The control van was parked at the absolute edge of the probable impact zone. I pulled up next to it. The door banged open barely three seconds later, and five feet, eleven inches of furious Goth girl threw herself out of the vehicle, already shouting at me. At least, her mouth was moving; thanks to the bulletproof, charmproof, soundproof glass in my car windows, I couldn’t hear a damn thing. I smiled, spreading my hands and shaking my head. It was a shitty thing to do, but considering the morning I’d been having, winding Sloane up a little was perfectly understandable.
She stopped shouting and showed me the middle fingers of both her hands, an obscene gesture that was only enhanced by the poison apple green nail polish that she was wearing. It clashed nicely with her hair, which was currently an unnaturally bright shade of red with black tips. Nothing about her could be called “subtle” by any conventional means, and that was how she liked it. The more visible she was, the less she felt at risk of sinking back into her own story.
“Getting a little saucy today, I see,” I said, finally taking pity on Sloane and opening my car door so that she could shout at me properly. “What’s the situation?”
“Andy’s working with the grunts to clear out as many of the local businesses as possible before shit gets ugly,” said Sloane. “And you’re late.”
“Yes, but if we’re still clearing coffee shops, I’m not late enough that you’ve been waiting for me at all.” I took another look around the area. In addition to our control van, I could see four more vehicles that were almost certainly ours, going by their paint jobs and lack of identifying features. “Who called it in?”
“Monitoring station,” said Sloane. She shoved her hands into her pockets, slouching backward until her shoulders were resting against the side of the van. The resulting backbend made my own spine ache in sympathy, but she continued as if she weren’t trying to emulate a contortionist, saying, “They started getting signs of a memetic incursion around two o’clock this morning, called it in, didn’t get the signal to wake us because there was nothing confirmed. The signs got stronger, the alerts kept coming, on alert ten they woke me, I came into the office and sifted the data, and we started mobilization about twenty minutes later.”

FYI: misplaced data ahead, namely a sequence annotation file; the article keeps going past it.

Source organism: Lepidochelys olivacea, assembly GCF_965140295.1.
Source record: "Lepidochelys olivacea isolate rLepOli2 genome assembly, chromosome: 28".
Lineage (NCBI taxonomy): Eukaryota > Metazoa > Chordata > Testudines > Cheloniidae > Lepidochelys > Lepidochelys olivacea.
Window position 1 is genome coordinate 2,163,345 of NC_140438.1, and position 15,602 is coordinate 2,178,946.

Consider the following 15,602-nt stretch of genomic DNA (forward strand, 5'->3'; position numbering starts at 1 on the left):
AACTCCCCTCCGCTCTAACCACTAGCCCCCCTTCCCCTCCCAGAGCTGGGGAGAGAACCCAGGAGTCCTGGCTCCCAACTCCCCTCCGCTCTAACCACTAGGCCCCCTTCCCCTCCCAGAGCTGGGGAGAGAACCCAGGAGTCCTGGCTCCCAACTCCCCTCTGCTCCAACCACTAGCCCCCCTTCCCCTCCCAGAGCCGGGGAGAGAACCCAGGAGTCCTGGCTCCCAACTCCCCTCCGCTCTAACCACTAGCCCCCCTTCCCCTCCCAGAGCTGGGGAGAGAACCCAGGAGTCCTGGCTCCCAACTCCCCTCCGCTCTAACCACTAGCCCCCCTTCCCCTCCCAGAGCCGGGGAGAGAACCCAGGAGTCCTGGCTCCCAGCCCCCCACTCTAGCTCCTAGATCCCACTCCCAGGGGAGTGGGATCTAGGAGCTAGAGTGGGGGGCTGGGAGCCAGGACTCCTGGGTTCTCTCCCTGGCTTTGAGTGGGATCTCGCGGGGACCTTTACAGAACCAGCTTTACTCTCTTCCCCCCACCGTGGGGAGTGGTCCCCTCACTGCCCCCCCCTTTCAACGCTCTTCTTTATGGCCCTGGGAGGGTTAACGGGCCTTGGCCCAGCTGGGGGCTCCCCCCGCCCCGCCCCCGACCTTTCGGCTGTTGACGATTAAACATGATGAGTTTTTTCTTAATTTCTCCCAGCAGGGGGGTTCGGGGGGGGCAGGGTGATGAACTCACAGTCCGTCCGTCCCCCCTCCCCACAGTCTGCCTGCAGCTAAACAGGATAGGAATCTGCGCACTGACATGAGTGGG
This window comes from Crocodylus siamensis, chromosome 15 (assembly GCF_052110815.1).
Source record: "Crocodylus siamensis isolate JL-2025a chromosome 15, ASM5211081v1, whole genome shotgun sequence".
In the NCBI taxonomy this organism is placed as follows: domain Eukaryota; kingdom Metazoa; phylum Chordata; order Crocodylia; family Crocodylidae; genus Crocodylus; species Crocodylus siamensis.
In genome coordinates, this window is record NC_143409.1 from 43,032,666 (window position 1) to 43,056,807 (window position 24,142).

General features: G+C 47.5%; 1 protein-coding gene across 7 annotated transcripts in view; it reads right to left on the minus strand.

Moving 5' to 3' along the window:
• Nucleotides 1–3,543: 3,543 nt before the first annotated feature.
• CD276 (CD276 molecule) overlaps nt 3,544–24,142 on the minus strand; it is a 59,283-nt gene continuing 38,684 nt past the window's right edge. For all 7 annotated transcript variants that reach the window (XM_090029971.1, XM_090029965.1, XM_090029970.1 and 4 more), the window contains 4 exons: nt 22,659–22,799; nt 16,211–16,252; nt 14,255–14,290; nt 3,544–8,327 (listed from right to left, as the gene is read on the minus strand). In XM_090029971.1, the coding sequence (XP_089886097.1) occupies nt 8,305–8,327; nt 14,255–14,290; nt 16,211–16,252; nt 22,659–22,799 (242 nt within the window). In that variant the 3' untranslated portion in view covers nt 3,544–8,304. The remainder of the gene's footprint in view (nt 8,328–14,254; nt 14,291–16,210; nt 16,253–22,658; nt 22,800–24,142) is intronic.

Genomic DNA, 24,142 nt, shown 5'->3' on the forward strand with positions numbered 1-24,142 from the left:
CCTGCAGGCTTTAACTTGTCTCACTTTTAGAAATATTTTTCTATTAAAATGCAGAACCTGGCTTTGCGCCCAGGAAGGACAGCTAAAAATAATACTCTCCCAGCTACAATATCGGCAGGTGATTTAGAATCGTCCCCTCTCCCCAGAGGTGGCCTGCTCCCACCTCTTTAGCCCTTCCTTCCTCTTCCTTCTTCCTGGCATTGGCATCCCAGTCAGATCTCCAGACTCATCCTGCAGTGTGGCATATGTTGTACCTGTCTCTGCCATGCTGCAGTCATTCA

I nodded. “And you’re sure it’s a seven-nine?”
“She has all the symptoms. Pale skin, dark hair, affinity for small animals—she works in a shelter that takes in exotics and half the pictures we were able to pull off of her Facebook profile show her with birds, rats, or weird-ass lizards hanging out on her shoulders.”
The image of the bluebirds committing suicide via my window pane flashed across my mind, there and gone in an instant. I managed not to shudder, turning the need for motion into a nod instead. “Have we identified her family members?”
“Yeah. No siblings, father remarried when she was nine years old, stepmother owns a beauty parlor and tanning salon. She’s pretty much perfect for the profile, which is why we’re here.”